On the evenings of the twenty-second and twenty-third of November, 2017, a large number of monks, novices and laypeople gathered to participate in the official opening of a new monastery built under the auspices of His Holiness Somdej Phra Ariyavaṅsāgatañāṅa, the Supreme Patriarch of Thailand. The monastery is called Wat Pah Amparopanyawanaram (more commonly referred to as Wat Pah Amparo). Also being inaugurated was the Chandakaranusorn Dhamma Museum. His Holiness entrusted Luang Por Tui (Preeda) Chandakaro, who is presently one of the most respected senior elders in the Thai Forest Tradition, to take responsibility for the monastery’s construction.
Luang Por Tui personally selected the biographies of thirty-four monks of the Rattanakosin era from the early 1900s up to the present to be housed in the Dhamma Museum. Sometime in the month of July, 2017, Luang Por Tui had a lay person who was also a disciple of Luang Por Akaradej Thiracitto request his autobiography for inclusion in the museum. Luang Por Akaradej had always felt he would wait until he was at least seventy before writing one. On being requested, he said initially he couldn’t be bothered to write it himself, so he allowed this lay person to draft a brief biography. When it was brought to him for checking, he thought some things they had written weren’t quite correct or necessary, some parts had been embellished, and important details had been omitted. He felt if he allowed this version to be printed it would later prove to be at variance with his own version. Recognizing that this might confuse readers as to which version is most reliable, he chose to compile it himself. However, by this time there remained just over three weeks in which to write the autobiography and it give it to Luang Por Tui for checking before the printer’s deadline. He was aided by notes he had made in the early years of his practice which could jog his memory and help him expand on details.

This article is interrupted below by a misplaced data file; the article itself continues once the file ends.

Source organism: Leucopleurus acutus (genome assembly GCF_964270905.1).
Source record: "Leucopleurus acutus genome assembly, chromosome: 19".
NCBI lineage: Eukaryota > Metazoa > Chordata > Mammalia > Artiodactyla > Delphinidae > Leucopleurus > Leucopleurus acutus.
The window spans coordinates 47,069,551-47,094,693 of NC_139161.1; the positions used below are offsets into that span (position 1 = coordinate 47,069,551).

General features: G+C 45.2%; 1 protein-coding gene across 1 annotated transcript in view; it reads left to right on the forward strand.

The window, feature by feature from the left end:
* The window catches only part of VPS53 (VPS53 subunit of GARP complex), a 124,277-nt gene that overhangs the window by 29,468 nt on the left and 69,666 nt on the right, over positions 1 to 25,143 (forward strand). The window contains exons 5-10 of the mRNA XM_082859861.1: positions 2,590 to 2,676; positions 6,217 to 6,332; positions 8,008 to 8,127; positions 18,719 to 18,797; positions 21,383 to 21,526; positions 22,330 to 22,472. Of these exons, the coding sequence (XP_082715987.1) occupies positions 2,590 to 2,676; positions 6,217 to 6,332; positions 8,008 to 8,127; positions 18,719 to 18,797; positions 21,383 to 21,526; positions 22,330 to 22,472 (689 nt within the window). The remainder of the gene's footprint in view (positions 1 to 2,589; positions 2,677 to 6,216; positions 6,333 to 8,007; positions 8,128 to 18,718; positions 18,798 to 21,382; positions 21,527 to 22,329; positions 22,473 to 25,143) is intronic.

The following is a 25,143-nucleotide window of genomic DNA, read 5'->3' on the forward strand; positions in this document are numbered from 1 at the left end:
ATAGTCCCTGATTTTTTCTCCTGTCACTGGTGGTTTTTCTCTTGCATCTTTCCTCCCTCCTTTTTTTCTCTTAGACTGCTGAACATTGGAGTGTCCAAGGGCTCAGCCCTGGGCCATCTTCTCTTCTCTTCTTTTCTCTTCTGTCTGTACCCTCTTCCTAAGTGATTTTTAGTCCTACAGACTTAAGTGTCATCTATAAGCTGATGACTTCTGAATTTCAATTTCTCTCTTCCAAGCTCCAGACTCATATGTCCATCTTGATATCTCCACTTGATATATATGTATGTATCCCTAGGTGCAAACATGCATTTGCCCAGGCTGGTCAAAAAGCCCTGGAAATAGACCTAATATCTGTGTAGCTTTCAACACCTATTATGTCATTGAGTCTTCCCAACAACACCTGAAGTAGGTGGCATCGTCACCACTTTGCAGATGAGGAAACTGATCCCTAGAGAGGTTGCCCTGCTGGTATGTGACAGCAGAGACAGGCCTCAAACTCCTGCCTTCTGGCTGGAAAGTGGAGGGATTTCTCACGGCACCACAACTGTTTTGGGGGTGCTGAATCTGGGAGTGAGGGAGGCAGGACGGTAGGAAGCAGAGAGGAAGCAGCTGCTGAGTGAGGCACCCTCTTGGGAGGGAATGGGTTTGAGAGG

Due to his many commitments as abbot of Wat Boonyawad and the time constraint placed on him, he feels that his autobiography is only seventy percent complete. During the three to four weeks given to him, he had to work late into each night to come up with a draft. The first chapters of this book are detailed, the later ones less so owing to a lack of time, and the autobiography only goes as far as 2003. The final pages, in fact, were still being worked on until 1 a.m. on the night before it was to be given to Luang Por Tui. Fortunately Luang Por Tui expressed his praise on reading the draft copy, and did not have to make any changes.
Luang Por Akaradej has said that sometime in the future he might get around to writing a complete version of his autobiography by inserting missing details and incidents that he failed to include. For any reader wishing to know more about his life, you will find the audio version of his biography (recorded in Melbourne, 2007) to be of interest.
Today, his feelings about writing his autobiography remain the same as it did in 1980 when he first started recording some details of his life and practice: If it can be of benefit or provide inspiration to even only a few people, then writing it will have been worthwhile. Finally, I would like to acknowledge my debt of gratitude to all who have helped in bringing this book to fruition. For any errors that may still remain in either text or translation, the translator accepts full responsibility, and humbly begs both Ajahn Dtun’s and the reader’s forgiveness.
The Translator, Wat Boonyawad June, 2020